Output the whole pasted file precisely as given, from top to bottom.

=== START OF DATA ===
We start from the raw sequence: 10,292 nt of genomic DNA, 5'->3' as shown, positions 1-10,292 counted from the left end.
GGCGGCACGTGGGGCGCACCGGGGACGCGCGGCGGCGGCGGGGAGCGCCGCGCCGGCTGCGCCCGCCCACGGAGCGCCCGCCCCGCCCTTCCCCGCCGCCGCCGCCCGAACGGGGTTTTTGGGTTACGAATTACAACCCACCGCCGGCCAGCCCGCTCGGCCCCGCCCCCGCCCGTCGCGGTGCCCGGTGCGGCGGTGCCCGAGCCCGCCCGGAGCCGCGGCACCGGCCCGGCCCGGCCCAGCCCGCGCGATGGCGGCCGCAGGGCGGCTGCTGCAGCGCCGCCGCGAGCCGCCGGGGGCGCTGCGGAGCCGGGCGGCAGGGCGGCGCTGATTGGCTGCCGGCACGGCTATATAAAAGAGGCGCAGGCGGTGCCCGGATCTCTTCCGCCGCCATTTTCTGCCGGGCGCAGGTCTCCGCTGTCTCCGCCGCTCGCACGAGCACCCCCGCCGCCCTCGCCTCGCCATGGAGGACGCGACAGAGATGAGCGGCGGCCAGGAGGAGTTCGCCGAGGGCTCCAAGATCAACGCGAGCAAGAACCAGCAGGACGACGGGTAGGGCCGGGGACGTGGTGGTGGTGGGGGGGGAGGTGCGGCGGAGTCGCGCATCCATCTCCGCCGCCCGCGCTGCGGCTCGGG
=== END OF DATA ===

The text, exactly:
We start from the raw sequence: 10,292 nt of genomic DNA, 5'->3' as shown, positions 1-10,292 counted from the left end.
GGCGGCACGTGGGGCGCACCGGGGACGCGCGGCGGCGGCGGGGAGCGCCGCGCCGGCTGCGCCCGCCCACGGAGCGCCCGCCCCGCCCTTCCCCGCCGCCGCCGCCCGAACGGGGTTTTTGGGTTACGAATTACAACCCACCGCCGGCCAGCCCGCTCGGCCCCGCCCCCGCCCGTCGCGGTGCCCGGTGCGGCGGTGCCCGAGCCCGCCCGGAGCCGCGGCACCGGCCCGGCCCGGCCCAGCCCGCGCGATGGCGGCCGCAGGGCGGCTGCTGCAGCGCCGCCGCGAGCCGCCGGGGGCGCTGCGGAGCCGGGCGGCAGGGCGGCGCTGATTGGCTGCCGGCACGGCTATATAAAAGAGGCGCAGGCGGTGCCCGGATCTCTTCCGCCGCCATTTTCTGCCGGGCGCAGGTCTCCGCTGTCTCCGCCGCTCGCACGAGCACCCCCGCCGCCCTCGCCTCGCCATGGAGGACGCGACAGAGATGAGCGGCGGCCAGGAGGAGTTCGCCGAGGGCTCCAAGATCAACGCGAGCAAGAACCAGCAGGACGACGGGTAGGGCCGGGGACGTGGTGGTGGTGGGGGGGGAGGTGCGGCGGAGTCGCGCATCCATCTCCGCCGCCCGCGCTGCGGCTCGGG